The building is a clear example of the influence of Central European purist architecture on the sensibilities of some Noucentista architects. The building is divided into three parts: the ground floor and the first four floors are for commercial use; the next two floors are rental housing, and the last two floors, in duplexes, are destined for the owner’s home, clearly facing the interior of the block of houses. This represents a transgression of the usual order of the Eixample’s houses, in which the main floor is reserved for the owner. The façade articulates the edges and vertical orders of the building by means of a single window module positioned in very different shapes, which differentiate the change of use from the fourth floor. The use of the metal structure and the excellent execution denote a desire to associate this architecture with a rigorous application of the construction procedures.
Casal Sant Jordi is located on a chamfer of Barcelona, facing north. One of the most important characteristics of the building is that it is much higher than the ones surrounding it, which makes it bear a certain resemblance to a skyscraper. The possibility of making a relatively tall building is a consequence of the new possibilities offered by mechanical elevators. This has made it possible to make the most innovative decision of the project, which consists of developing a mixed program of activities. From bottom to top, two floors of commercial premises, three floors of offices, three floors of rental housing and an attic for the owner, who manages the rental of the entire building, are superimposed.
The façade reflects all these innovations and becomes the most expressive element of the project. It is conceived as a large canvas, completely smooth, which folds slightly and introduces a series of vertical lines, without ornaments, which sometimes become tribunes and other times in the turns of the chamfer. They are counterpoints that cross the different functional layers of the façade. The sculpture of Sant Jordi introduces a symmetry that otherwise would not exist.
Located in the Eixample district, the Casal de Sant Jordi is a partitioned building located on the northern corner of the block of houses bounded by Casp and Pau Claris streets and Ronda de Sant Pere and Passeig de Gràcia. It has a façade that embraces numbers 24 and 26 of Casp Street and number 81 of Pau Claris Street. The main access is from number 26 Casp Street.
With a beveled quadrangular floor plan, the elevated structure of the building includes a ground floor, mezzanine, six floors, attic and roof. The attic, which was the home of the original owner's family, is arranged on two staggered levels and open to a rear terrace in which a glass-bottomed pond is located that serves, at the same time, as a skylight in the inner courtyard of the plot.
The façade of the house structures its openings in horizontal axes of regular rhythm. In fact, it is the most expressive element of the project. The plan of the façade is conceived as a large and completely smooth canvas that folds slightly and has a series of vertical lines, without ornamentation.
There are different types of windows that express the different functions of each of the floors. The office part embraces the base of the building (finished with stone cladding on the ground floor and mezzanine) and the first three floors, which open to the outside through three levels of rectangular windows; the part destined to houses counts on the three following floors, that are pronounced to the outside by means of less numerous windows; the part intended for the owner's home (the attic) is made evident through seven Chicago-type or landscaped windows. Some of these windows provide a greater amount of light as they are included in the four angular grandstands that rhythm the façade and provide it with new angles to give access to the light. The walls of the façade are covered with a plaster of green mortar that contrasts with the light-coloured artificial stone that frames each of the windows.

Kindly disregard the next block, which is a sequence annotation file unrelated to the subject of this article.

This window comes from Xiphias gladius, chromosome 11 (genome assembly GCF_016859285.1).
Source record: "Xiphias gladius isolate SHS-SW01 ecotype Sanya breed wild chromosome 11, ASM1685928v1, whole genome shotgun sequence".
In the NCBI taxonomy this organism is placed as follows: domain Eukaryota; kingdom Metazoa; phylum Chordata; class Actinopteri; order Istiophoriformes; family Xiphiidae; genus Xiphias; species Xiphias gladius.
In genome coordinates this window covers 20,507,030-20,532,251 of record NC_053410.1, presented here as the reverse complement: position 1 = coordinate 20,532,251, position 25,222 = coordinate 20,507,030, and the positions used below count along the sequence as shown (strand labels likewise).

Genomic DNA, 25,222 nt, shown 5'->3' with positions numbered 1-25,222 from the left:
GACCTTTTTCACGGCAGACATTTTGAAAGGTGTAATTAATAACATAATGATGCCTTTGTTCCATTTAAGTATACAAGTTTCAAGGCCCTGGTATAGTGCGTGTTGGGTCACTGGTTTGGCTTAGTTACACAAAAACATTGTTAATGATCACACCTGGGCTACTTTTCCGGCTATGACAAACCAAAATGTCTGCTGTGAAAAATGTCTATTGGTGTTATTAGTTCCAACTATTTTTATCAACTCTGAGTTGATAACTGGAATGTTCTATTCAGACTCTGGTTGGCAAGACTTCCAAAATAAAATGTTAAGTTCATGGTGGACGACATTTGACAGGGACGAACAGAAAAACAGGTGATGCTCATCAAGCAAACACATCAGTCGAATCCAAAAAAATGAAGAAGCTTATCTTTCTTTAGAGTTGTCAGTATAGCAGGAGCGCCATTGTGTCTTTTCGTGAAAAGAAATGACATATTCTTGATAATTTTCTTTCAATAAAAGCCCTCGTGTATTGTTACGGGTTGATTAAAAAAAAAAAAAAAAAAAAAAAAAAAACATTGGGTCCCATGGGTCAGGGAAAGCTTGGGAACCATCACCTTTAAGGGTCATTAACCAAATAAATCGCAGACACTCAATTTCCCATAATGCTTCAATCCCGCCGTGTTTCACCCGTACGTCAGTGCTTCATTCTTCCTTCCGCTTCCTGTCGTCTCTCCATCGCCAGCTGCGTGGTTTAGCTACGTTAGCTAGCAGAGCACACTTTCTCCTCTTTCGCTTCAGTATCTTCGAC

The main access consists of a large portal flanked by two smaller portals crowned by two relief gates sculpted by Joan Rebull. These enclosures are made of bronze and glass and include, in their rhomboid-based grille, allegorical motifs related to agriculture and trade. On the right-side door, the grate houses a cast relief with the caduceus of Hermes, depicted in the petri relief of the overhang as a young boy with a winged helmet. On the left side door, the grate houses a cast-iron relief with ears of wheat and a flaming torch, attributes of the goddess Demeter, depicted in the petri relief of the overhang as a young girl with a bouquet in her hand. Above these doors are the original numbering signs of the building, backlit bronze and glass signs. The central portal shows an allegory of modern leisure, with a woman reading a book and a man sitting on a balustrade, surrounded by prickly pears. The iconographic program of the façade closes with a sculpture by Joan Rebull depicting Saint George semi-nude, standing and holding his shield on a corbel.
The main lobby is the space that has best preserved the original elements of the building, both in terms of its structure and in terms of the movable elements that make it up. In this sense, the bronze and frosted glass doors that segment the area and, above all, the railing of the main staircase, with markedly Art Deco lines, should be highlighted.
This building was built by the architect Francesc Folguerola i Grassi between 1929 and 1931. It is the first building in Barcelona inspired by rationalist currents from Central Europe (along with the Josep Masana House on Lleida Street), attentive to the avant-garde innovations through a decorative device tending to Art Deco. However, the sculptural decoration on the façade is presented as a concession to the last Catalan Noucentisme.